Schmaltz will, however, 'fess up to a selfish motive behind playing in a band. "When I play music, I just feel better," he says and then laughs. "Better than when I'm mopping the floor at Bender's. Here I don't call myself the general manager. I call myself the general janitor."
With that backbreaking work ethic and a growing fan base, King Rat kept hammering away at any beer-soaked stage that would have it. Despite numerous lineup changes — Schmaltz estimates around fourteen members have served time in the group during its fifteen-year history — the unhip, ramshackle outfit began making albums, playing raucous live shows and building a name for itself (not to mention coming within an inch of losing its frontman on the sticky floor of the Cricket in '99). By the time King Rat's ass-kicking fifth album, Duct Tape and Dreams, was released in 2005, Schmaltz and guitarist Mike Makkay, bassist Anthony Delilli and drummer Doug Hopper found themselves deserving of a hard-won title: punk-rock survivors.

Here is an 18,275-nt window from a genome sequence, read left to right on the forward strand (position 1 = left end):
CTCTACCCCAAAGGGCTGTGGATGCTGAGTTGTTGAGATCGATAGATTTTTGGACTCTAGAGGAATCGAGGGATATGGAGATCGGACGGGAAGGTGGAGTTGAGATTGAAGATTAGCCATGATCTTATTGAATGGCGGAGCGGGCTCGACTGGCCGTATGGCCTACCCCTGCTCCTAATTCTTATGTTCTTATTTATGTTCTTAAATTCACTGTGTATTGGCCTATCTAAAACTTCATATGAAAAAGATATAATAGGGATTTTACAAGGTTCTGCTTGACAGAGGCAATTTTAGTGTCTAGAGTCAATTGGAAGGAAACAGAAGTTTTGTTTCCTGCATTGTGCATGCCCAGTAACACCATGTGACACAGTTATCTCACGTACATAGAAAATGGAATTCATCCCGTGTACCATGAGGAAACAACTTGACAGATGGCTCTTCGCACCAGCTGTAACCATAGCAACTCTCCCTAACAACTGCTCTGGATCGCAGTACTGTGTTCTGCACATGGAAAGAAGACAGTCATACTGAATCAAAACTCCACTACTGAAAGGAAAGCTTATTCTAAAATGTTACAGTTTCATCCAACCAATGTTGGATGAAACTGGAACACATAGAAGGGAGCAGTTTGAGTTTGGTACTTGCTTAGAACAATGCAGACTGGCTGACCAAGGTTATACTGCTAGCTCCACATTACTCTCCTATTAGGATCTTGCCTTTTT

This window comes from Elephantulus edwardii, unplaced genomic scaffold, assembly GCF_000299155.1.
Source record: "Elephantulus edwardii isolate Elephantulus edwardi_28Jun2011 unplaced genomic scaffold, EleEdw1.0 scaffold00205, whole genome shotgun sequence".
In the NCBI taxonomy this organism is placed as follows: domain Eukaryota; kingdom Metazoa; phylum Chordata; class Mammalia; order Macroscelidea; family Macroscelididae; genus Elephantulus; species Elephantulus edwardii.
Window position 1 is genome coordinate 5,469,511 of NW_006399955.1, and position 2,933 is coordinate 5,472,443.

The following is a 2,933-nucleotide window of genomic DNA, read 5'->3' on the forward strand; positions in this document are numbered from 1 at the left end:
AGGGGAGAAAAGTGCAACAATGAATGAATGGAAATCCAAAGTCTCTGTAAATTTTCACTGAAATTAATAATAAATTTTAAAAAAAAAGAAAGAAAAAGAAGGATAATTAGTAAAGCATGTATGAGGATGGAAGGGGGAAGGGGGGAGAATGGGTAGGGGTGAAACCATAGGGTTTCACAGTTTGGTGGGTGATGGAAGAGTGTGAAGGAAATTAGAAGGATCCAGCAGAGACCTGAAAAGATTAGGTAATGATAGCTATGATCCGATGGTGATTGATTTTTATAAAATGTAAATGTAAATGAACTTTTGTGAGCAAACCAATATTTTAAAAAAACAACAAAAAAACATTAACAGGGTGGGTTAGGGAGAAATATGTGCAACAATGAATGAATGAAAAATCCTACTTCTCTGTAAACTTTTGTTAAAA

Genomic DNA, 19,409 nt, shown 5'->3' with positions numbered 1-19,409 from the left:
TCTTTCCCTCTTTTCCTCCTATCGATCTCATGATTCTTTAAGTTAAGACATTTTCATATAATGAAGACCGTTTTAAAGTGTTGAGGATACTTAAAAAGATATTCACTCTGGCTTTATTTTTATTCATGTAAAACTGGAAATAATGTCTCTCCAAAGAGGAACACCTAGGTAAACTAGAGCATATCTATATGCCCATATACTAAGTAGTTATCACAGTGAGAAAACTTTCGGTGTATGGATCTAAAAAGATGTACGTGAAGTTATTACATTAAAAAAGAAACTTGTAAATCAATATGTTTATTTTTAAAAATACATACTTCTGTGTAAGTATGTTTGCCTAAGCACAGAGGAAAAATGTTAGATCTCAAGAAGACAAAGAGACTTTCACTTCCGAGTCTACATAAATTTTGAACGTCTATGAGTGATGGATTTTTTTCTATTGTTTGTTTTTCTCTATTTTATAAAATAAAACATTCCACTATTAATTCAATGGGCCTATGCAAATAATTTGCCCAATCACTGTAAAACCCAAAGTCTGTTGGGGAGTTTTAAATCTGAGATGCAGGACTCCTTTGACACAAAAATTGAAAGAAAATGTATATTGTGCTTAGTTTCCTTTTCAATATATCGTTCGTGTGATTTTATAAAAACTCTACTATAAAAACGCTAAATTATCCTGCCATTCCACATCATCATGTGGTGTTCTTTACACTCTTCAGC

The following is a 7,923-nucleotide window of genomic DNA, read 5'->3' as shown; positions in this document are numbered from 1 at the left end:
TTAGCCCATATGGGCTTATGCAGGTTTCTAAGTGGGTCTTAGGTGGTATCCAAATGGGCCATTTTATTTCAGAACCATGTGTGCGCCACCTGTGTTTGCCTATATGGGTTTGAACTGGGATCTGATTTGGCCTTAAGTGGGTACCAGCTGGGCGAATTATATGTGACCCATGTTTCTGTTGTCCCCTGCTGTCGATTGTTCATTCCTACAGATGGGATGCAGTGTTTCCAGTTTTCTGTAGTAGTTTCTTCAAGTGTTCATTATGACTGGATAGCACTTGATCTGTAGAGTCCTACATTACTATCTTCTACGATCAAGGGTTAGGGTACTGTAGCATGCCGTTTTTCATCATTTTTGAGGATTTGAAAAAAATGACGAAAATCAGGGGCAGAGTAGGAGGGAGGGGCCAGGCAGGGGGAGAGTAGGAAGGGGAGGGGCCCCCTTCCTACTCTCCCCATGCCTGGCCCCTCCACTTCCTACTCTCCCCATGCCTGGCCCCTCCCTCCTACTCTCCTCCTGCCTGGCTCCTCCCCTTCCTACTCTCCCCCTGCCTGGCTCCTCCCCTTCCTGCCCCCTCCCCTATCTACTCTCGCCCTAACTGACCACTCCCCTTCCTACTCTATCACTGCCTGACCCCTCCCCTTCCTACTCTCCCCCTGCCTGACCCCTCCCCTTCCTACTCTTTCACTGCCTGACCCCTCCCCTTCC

Schmaltz's thick skin, though, was about to be punctured again. In 2006, both of his parents were sent to prison for attempting to influence a judge in an eminent-domain case; in the ensuing turmoil, his wife walked out on him. It was King Rat that kept him alive. Literally.
"Those guys held it together. Those guys held me together," Schmaltz recalls. "When I got divorced, I fucking unraveled. It was like taking a ball of string and holding the end of it and watching it drop. I couldn't do anything but watch gravity work. I didn't know shit about how vulnerable I was. I didn't know shit about how close to death I was. I was gonna Cobain it, dude. My parents were in prison. My wife left me. I had the fucking gun in my mouth, and I wanted to blow my brains out. But they talked me down. Those guys in the band saved me.